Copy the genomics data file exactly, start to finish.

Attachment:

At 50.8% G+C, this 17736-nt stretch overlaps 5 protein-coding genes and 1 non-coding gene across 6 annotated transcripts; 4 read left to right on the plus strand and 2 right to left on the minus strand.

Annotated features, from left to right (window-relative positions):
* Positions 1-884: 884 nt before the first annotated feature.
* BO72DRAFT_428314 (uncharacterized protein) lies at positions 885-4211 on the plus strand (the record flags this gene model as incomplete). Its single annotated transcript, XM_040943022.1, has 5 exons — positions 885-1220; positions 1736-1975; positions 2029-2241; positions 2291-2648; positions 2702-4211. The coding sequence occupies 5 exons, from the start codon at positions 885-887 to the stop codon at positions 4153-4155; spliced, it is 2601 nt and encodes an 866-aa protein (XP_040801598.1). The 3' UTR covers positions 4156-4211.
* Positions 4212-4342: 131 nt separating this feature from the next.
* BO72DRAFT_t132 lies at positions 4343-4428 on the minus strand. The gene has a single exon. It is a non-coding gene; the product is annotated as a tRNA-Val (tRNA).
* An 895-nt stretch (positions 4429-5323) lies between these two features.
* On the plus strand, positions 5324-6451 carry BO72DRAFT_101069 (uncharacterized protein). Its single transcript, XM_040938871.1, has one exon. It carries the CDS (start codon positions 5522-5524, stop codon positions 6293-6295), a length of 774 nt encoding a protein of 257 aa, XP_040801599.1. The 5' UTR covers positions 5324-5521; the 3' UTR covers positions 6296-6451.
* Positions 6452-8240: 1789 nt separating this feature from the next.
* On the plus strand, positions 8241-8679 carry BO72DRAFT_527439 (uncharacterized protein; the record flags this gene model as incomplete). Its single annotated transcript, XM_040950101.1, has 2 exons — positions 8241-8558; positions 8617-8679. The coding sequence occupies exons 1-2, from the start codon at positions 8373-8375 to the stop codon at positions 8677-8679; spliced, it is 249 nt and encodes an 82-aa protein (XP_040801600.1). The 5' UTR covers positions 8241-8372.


At 50.8% G+C, this 17736-nt stretch overlaps 5 protein-coding genes and 1 non-coding gene across 6 annotated transcripts; 4 read left to right on the plus strand and 2 right to left on the minus strand.

Annotated features, from left to right (window-relative positions):
* Positions 1-884: 884 nt before the first annotated feature.
* BO72DRAFT_428314 (uncharacterized protein) lies at positions 885-4211 on the plus strand (the record flags this gene model as incomplete). Its single annotated transcript, XM_040943022.1, has 5 exons — positions 885-1220; positions 1736-1975; positions 2029-2241; positions 2291-2648; positions 2702-4211. The coding sequence occupies 5 exons, from the start codon at positions 885-887 to the stop codon at positions 4153-4155; spliced, it is 2601 nt and encodes an 866-aa protein (XP_040801598.1). The 3' UTR covers positions 4156-4211.
* Positions 4212-4342: 131 nt separating this feature from the next.
* BO72DRAFT_t132 lies at positions 4343-4428 on the minus strand. The gene has a single exon. It is a non-coding gene; the product is annotated as a tRNA-Val (tRNA).
* An 895-nt stretch (positions 4429-5323) lies between these two features.
* On the plus strand, positions 5324-6451 carry BO72DRAFT_101069 (uncharacterized protein). Its single transcript, XM_040938871.1, has one exon. It carries the CDS (start codon positions 5522-5524, stop codon positions 6293-6295), a length of 774 nt encoding a protein of 257 aa, XP_040801599.1. The 5' UTR covers positions 5324-5521; the 3' UTR covers positions 6296-6451.
* Positions 6452-8240: 1789 nt separating this feature from the next.
* On the plus strand, positions 8241-8679 carry BO72DRAFT_527439 (uncharacterized protein; the record flags this gene model as incomplete). Its single annotated transcript, XM_040950101.1, has 2 exons — positions 8241-8558; positions 8617-8679. The coding sequence occupies exons 1-2, from the start codon at positions 8373-8375 to the stop codon at positions 8677-8679; spliced, it is 249 nt and encodes an 82-aa protein (XP_040801600.1). The 5' UTR covers positions 8241-8372.